- Gaussian apodization and beam propagation
- Electromagnetically-induced transparency
- Three-dimensional electromagnetic fields
- Quantum cryptography
- Optical quantum cloning
In the thirty-seven years that have gone by since the first volume of Progress in Optics was published, optics has become one of the most dynamic fields of science. At the time of inception of this series, the first lasers were only just becoming operational, holography was in its infancy, subjects such as fiber optics, integrated optics and optoelectronics did not exist and quantum optics was the domain of only a few physicists. The term photonics had not yet been coined. Today these fields are flourishing and have become areas of specialisation for many science and engineering students and numerous research workers and engineers throughout the world. Some of the advances in these fields have been recognized by awarding Nobel prizes to seven physicists in the last twenty years. The volumes in this series which have appeared up to now contain nearly 190 review articles by distinguished research workers, which have become permanent records for many important developments. They have helped optical scientists and optical engineers to stay abreast of their fields. There is no sign that developments in optics are slowing down or becoming less interesting.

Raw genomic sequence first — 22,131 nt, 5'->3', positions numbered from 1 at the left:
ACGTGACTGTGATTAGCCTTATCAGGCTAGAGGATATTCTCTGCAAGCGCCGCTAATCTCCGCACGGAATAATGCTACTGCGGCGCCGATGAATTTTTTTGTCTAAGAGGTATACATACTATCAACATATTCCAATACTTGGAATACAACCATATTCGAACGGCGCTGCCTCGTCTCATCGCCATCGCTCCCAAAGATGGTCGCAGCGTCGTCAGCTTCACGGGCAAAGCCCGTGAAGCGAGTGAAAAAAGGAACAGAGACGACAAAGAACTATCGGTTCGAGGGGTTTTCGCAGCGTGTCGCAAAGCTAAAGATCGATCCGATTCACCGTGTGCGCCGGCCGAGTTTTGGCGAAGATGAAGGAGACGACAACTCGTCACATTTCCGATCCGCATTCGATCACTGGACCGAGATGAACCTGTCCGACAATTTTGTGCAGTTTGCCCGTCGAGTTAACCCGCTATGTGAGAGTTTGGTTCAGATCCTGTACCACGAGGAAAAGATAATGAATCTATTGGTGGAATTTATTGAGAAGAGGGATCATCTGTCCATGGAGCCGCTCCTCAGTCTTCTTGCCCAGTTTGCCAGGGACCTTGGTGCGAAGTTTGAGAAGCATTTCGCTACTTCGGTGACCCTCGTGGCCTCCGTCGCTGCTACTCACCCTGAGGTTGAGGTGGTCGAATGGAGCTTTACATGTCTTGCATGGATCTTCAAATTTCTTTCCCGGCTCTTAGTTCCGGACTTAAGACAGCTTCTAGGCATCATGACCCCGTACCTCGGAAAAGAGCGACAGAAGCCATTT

Researchers, professors, (post) graduate students, Academic and corporate libraries in the field of optics